The Disaster Artist trailer

On a more relatable level, though, this system ushers in unsafe working conditions on the set of The Room as Tommy Wiseau insists on a commitment to Method acting. An older actress faints in the heat due to a lack of air conditioning. His scene partner in the film’s big love scene receives nothing short of sexual harassment as Tommy treats her body with flagrant disrespect, ignoring her pleas to shoot more professionally. This same spirit animates Reynolds Woodcock as he verbally redresses Alma for disrupting his precious routine by – gasp! – preparing a nice dinner and intimate evening for the two of them. Daniel Day-Lewis’ cutting delivery of British mockery might lend the scene a humorous tone, but it’s an unnecessarily cruel redressing of a genuine gesture of affection. Mickey treats the two women vying for his love as mere characters in a drama, often ignoring their feelings and desires in favor of the more theatrical outcome. And, most comprehensively, The Meyerowitz Stories depicts the multi-generational toll of this mindset in its depiction of how Harold’s narcissism and neglect trickles down to his children. The tragedy of the film is that, despite their cognizance of its deleterious effect, they are not always able to stop themselves from repeating the same mistakes.

Make no mistake about it: this is a value system that prioritizes art over people. The belief that an artist should be permitted to let their creative urges run wild in pursuit of aesthetic truth, even if it endangers or imperils others, might produce a masterpiece. It also provides cover for monsters. The two cannot, and should not, be disassociated.

Filmmakers have every right to tell these kinds of stories and feature these kinds of characters. For directors like Darren Aronofsky and Paul Thomas Anderson, perhaps this type of artist reflects their frustration with a broken framework of film financing that makes each film feel like a true labor of love. Both writer/directors managed to release ambitious projects in 2014 (Noah and Inherent Vice, respectively) through a studio system that no doubt wanted to sand off their rough edges in the name of marketability. James Franco has worked on many a literary adaptation considered folly by critics and observers. Noah Baumbach, a true believer in the big screen experience, became the latest high-profile director to take his work to Netflix. In an age of shrinking theatrical revenue and booming streaming behemoths, these characters make for an effective avatar for the considerable anxiety in the industry.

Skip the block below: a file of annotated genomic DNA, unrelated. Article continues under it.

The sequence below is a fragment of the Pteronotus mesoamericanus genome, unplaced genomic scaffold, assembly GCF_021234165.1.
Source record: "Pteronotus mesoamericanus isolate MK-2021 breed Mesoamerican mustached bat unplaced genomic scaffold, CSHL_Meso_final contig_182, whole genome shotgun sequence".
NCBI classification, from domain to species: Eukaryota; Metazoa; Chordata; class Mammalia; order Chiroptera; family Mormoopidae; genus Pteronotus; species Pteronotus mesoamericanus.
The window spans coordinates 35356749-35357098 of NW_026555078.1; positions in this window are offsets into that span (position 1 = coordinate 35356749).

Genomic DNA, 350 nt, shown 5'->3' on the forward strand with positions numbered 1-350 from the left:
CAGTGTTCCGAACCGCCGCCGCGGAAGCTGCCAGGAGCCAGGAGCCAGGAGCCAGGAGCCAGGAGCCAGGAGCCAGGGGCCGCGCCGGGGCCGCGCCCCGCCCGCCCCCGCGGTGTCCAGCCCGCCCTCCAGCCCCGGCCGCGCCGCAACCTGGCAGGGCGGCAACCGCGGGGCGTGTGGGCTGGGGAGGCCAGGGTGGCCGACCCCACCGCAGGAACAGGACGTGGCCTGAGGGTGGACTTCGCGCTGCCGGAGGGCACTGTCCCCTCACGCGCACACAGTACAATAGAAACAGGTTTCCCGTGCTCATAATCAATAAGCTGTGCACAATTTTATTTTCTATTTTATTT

wonder wheel trailer

Yet the persistence of this tired trope manages to crowd out more progressive or less masculine iterations of the artist in public discourse. In Lone Scherfig’s Their Finest, for example, Gemma Arterton’s Catrin Cole manages to usher through a screenplay of integrity in World War II-era Britain. She fends off entreaties from both the government and her curmudgeonly co-writer, Sam Claflin’s Tom Buckley, to make the story conform to the prevailing mold of “authenticity informed by optimism.” Geremy Jasper’s Patti Cake$ tells the story of Danielle Macdonald’s Patti, an aspiring rapper in working class New Jersey. The film could have easily taken the form of another tired Horatio Alger-esque plot of rags to riches predicated on the strength of an individual will. Instead, it’s a lesson in how a raw talent reaches her true potential by collaborating with unlikely partners.

Granted, neither of those films scales the heights reached by the previously mentioned six films. It’s not entirely fair to ask why Their Finest and Patti Cake$ don’t enter into conversation in the same way as the latest Aronofsky or Allen project when the filmmaking does not fully pass muster. But when talking about the larger cultural conversation surrounding art and artists, they deserve a seat at the table. Our obsession with auteurs should not go unchecked. Without a challenge to the dominant cultural archetype, we allow a select group to shape our perceptions of artists in a way that reinforces their own mythos. They should make the movies that most honestly express their feelings and views about the world, though we as the audience should also be aware that an externality of such unvarnished expressions of the artistic id is the narrowing of the types of people we consider “serious” artists.

Really, is it any wonder women are underrepresented across the field when this monolithic portrait of the artist reigns? Representation matters because it serves to provide our society with a repository of cultural images to process. It’s significant when an Asian woman plays a crucial part in battling the First Order, when a woman or black man takes center stage in an superhero movie or a person with disabilities takes a part originally designated for an able-bodied actor because it expands our notion of who can play these roles. Without them, myths of the tortured male artist spin into self-fulfilling prophecies. They are the only ones who make bold art because they are the only ones people think can.

Here’s to hoping that the great reckoning of 2017 and the enhanced scrutiny it brought to these coarse artists, both on screen and off, awakens cinema’s desire for a broader range of representation in 2018 and beyond. When the voices of the silenced begin to overpower those who silenced them, perhaps then we will see the full spectrum of the filmmaking community showing us how many ways exist to create meaningful art.

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